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Association of internet addiction With nonsuicidal self-injury among adolescents in ChinaTang, Jie; Ma, Ying; Lewis, Stephen P.; Chen, Ruoling; Clifford, Angela; Ammerman, Brooke A.; Gazimbi, MM; Byrne, Adrian; Wu, Yu; Lu, Xinchuan; et al. (American Medical Association (AMA), 2020-06-04)Importance: Both nonsuicidal self-injury (NSSI), defined as the direct, deliberate damage of one's body tissue without suicidal intent, and internet addiction among adolescents are public health concerns. However, the possible association of NSSI with internet addiction is not well understood. Objective: To examine the occurrence of internet addiction with NSSI and any sex differences among Chinese adolescents. Design, Setting, and Participants: A multicenter, cross-sectional, survey study was conducted from February 18 to October 15, 2015, among adolescents aged 11 to 20 years from 343 classes in 45 public high schools across 5 provinces of China. Data analysis was performed from August 1, 2018, to March 1, 2019. Exposures: Possible internet addiction and internet addiction. Main Outcomes and Measures: Less-frequent (1-4 times) NSSI and more-frequent (≥5 times) NSSI were surveyed using the Chinese version of the Functional Assessment of Self-Mutilation. Results: A total of 15 623 students (8043 male [51.5%] and 7580 female [48.5%]) aged 11 to 20 years (mean [SD] age, 15.1 [1.8] years) participated. Of these, 4670 participants (29.9%) met the criteria for possible internet addiction and 509 participants (3.3%) met the criteria for internet addiction. A total of 2667 students (17.1%) engaged in less-frequent NSSI, while 1798 students (11.5%) engaged in more-frequent NSSI in the 12 months preceding the survey. Both possible internet addiction and internet addiction were associated with less-frequent or more-frequent NSSI. The adjusted odds ratios were 1.29 (95% CI, 1.17-1.42) for possible internet addiction and 1.41 (95% CI, 1.11-1.80) for internet addiction for less-frequent NSSI; for more-frequent NSSI, the adjusted odds ratios were 1.75 (95% CI, 1.56-1.96) for possible internet addiction and 2.66 (95% CI, 2.10-3.38) for internet addiction. These associations were similarly observed among age groups of 11 to 14, 15 to 17, and 18 to 20 years. No sex disparities were found in the associations of internet addiction with NSSI, except among adolescents aged 11 to 14 years, where the odds ratios for possible internet addiction with less-frequent NSSI were higher in male adolescents (1.53; 95% CI, 1.25-1.88) than female adolescents (1.13; 95% CI, 0.90-1.47). Conclusion and Relevance: Internet addiction appears to be associated with NSSI, and the findings of this study suggest that the association was similar between male adolescents and female adolescents. These data suggest that evaluation of the risk of NSSI for adolescents in association with internet addiction may help health care professionals in developing preventive interventions for NSSI.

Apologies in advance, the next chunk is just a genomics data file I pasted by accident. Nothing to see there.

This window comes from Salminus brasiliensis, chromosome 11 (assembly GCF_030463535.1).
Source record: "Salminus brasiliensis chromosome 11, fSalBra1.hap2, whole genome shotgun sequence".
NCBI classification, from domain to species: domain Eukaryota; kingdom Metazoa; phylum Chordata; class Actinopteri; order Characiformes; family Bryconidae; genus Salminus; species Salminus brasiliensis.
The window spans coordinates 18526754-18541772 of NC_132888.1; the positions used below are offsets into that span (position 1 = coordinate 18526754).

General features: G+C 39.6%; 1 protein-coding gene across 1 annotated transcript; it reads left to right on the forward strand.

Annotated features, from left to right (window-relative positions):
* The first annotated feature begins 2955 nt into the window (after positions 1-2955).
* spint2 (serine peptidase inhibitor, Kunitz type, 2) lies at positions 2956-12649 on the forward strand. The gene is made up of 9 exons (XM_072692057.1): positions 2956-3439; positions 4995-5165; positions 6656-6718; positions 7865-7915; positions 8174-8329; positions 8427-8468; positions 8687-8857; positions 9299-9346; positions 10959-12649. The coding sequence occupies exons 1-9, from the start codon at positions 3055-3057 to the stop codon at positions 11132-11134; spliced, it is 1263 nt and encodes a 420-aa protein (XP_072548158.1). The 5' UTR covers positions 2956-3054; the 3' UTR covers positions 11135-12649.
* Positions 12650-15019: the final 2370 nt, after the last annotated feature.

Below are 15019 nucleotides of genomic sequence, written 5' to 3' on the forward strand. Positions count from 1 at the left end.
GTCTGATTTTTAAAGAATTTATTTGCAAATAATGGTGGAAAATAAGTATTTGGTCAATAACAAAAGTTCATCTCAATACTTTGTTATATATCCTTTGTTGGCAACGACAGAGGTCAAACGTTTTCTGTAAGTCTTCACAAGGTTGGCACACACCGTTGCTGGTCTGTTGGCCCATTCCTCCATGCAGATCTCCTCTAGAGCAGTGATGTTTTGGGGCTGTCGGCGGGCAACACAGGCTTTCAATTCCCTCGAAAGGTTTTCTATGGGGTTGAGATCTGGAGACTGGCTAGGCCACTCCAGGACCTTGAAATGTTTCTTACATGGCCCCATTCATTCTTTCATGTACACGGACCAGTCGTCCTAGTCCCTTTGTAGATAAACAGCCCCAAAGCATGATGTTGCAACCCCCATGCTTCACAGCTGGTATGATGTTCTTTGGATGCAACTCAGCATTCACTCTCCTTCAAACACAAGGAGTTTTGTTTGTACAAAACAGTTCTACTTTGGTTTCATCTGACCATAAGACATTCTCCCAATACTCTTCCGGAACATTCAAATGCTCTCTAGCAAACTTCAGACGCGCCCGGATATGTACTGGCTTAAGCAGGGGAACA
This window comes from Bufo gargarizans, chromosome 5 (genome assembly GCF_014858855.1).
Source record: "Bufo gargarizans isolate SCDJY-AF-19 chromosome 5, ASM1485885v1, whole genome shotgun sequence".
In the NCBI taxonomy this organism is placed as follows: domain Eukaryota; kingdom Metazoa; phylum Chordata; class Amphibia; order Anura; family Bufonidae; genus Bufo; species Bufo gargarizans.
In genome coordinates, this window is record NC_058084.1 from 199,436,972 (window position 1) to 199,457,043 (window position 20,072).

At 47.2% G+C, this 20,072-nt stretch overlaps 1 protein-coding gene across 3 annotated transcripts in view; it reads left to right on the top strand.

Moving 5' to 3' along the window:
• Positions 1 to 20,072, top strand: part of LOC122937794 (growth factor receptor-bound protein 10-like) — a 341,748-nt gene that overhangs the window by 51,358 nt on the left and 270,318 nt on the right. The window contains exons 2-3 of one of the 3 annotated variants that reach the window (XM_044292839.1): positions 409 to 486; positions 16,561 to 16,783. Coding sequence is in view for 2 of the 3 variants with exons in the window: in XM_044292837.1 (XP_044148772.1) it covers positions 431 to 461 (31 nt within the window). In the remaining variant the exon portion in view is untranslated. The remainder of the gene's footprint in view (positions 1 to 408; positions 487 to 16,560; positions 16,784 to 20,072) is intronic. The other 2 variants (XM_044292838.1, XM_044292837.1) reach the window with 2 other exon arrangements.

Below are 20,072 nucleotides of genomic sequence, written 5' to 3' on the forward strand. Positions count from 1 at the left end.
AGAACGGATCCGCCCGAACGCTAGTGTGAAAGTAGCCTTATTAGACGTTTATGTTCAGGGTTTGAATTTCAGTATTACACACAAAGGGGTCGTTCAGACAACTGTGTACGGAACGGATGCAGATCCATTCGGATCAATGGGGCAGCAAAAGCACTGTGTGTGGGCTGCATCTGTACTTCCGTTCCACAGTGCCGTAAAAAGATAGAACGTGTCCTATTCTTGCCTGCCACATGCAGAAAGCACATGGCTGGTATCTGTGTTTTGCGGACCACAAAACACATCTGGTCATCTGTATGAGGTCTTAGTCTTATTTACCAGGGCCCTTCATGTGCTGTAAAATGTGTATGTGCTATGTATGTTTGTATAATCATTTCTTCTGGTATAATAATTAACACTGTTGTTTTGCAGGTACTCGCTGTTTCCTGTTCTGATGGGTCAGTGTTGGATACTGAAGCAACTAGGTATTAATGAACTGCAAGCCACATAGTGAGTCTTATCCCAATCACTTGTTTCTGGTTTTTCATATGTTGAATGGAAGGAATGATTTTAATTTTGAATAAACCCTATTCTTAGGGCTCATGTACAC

Global risks of suicidal behaviours and being bullied and their association in adolescents: School-based health survey in 83 countriesTang, James Jie; Yu, Yizhen; Wilcox, Holly C; Kang, Chun; Wang, Kun; Wang, Cunku; Wu, Yu; Chen, Ruoling (Elsevier, 2020-01-10)Background Global risks of suicidal behaviours (SB) and being bullied as well as their association among adolescents have been poorly understood. We aimed to determine the risks of suicidal ideation (SI), suicide planning (SP), suicide attempt (SA) and being bullied in adolescents and their related associations across gender, countries and different WHO regions. Methods We examined data from the Global School-based Health Survey (GSHS), which recorded health behaviours among adolescents aged 12 to 15 years from 83 countries. We computed prevalence rates of SB and being bullied and their 95% confidence intervals (CIs). Multilevel models were employed to examine the association of being bullied with risks of SI, SP and SA. Results The overall prevalence of SI was 16·5%, SP 16·5%, SA 16·4%, and being bullied 35·3%. The highest risks of SB and being bullied were in Africa (SI 19·9%, SP 23·2%, SA 20·8%, being bullied 48·0%). Compared to boys, girls had an increased risk for SI (18·2%) and SP (17·3%) but similar risk for SA (16·7%) and being bullied (33·3%). Being bullied was associated with SA (adjusted odds ratio ‒ aOR 2·14, 95%CI 2·06–2·23), more strongly than SI (1·83, 1·78–1·89) and SP (1·70, 1·65–1·76). The strongest association with SA was in the Western Pacific (2·68, 2·45–2·92) and with SI (2·04, 1·74–2·39) and SP (1·81, 1·68–1·95) were in Southeast Asia. There were no gender differences in aOR for SI and SP, but the aOR for SA among boys (2·28, 2·14–2·42) was significantly greater than among girls (2·04, 1·93–2·15), ratio of two odds ratios was 1.12 (P = 0.008). Interpretation SB and being bullied were common among adolescents worldwide. The findings of gender differences in SB, being bullied and their association could inform the design of prevention programmes to reduce the risks of SI, SP and SA in adolescents worldwide.